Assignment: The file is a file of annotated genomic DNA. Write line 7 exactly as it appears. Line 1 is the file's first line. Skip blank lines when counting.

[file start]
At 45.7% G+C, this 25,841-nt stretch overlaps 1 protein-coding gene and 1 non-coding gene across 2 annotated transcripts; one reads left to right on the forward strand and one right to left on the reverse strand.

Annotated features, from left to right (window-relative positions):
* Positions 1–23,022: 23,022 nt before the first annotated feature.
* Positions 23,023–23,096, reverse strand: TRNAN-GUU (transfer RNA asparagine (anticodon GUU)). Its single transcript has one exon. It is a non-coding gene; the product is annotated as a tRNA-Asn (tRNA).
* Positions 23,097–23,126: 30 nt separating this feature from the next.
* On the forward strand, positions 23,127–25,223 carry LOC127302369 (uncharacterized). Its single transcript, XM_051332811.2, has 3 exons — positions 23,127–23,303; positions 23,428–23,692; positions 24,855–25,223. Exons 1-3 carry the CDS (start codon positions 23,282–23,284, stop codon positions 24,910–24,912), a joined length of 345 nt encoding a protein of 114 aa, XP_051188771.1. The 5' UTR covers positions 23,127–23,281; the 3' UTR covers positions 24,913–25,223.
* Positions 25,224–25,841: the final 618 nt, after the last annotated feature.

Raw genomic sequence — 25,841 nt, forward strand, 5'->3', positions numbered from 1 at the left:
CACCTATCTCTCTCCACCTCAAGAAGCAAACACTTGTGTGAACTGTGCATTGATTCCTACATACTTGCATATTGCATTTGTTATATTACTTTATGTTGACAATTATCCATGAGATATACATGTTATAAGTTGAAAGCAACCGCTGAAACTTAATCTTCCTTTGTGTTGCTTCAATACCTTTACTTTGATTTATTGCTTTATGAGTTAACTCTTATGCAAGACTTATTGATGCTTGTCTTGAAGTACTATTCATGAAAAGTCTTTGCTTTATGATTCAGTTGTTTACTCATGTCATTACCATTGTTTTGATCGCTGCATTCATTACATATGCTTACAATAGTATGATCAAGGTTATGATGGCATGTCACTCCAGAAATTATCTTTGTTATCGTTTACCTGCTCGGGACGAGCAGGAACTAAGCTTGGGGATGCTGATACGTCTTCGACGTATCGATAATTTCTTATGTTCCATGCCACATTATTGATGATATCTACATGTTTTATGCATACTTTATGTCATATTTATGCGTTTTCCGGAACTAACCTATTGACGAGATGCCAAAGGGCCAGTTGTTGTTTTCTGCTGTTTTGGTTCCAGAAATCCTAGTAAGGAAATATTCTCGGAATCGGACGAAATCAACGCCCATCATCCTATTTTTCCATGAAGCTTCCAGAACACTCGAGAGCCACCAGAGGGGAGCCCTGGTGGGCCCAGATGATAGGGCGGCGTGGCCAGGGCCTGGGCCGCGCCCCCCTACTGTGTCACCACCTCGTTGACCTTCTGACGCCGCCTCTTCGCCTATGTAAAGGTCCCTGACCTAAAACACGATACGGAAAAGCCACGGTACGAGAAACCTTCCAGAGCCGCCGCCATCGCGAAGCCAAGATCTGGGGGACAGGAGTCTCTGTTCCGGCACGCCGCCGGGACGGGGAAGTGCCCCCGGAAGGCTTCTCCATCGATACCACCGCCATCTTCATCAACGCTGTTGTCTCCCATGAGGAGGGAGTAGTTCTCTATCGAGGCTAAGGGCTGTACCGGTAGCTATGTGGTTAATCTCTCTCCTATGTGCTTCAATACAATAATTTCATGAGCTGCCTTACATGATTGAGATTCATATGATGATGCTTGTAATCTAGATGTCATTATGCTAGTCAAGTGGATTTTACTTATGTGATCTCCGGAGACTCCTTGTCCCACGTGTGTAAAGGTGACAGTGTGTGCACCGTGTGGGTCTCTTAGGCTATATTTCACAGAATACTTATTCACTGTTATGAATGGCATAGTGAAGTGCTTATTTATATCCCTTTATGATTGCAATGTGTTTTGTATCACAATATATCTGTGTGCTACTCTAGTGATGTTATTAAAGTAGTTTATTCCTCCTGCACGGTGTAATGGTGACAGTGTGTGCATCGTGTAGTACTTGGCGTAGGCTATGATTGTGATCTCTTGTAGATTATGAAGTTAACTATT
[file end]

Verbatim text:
* Positions 25,224–25,841: the final 618 nt, after the last annotated feature.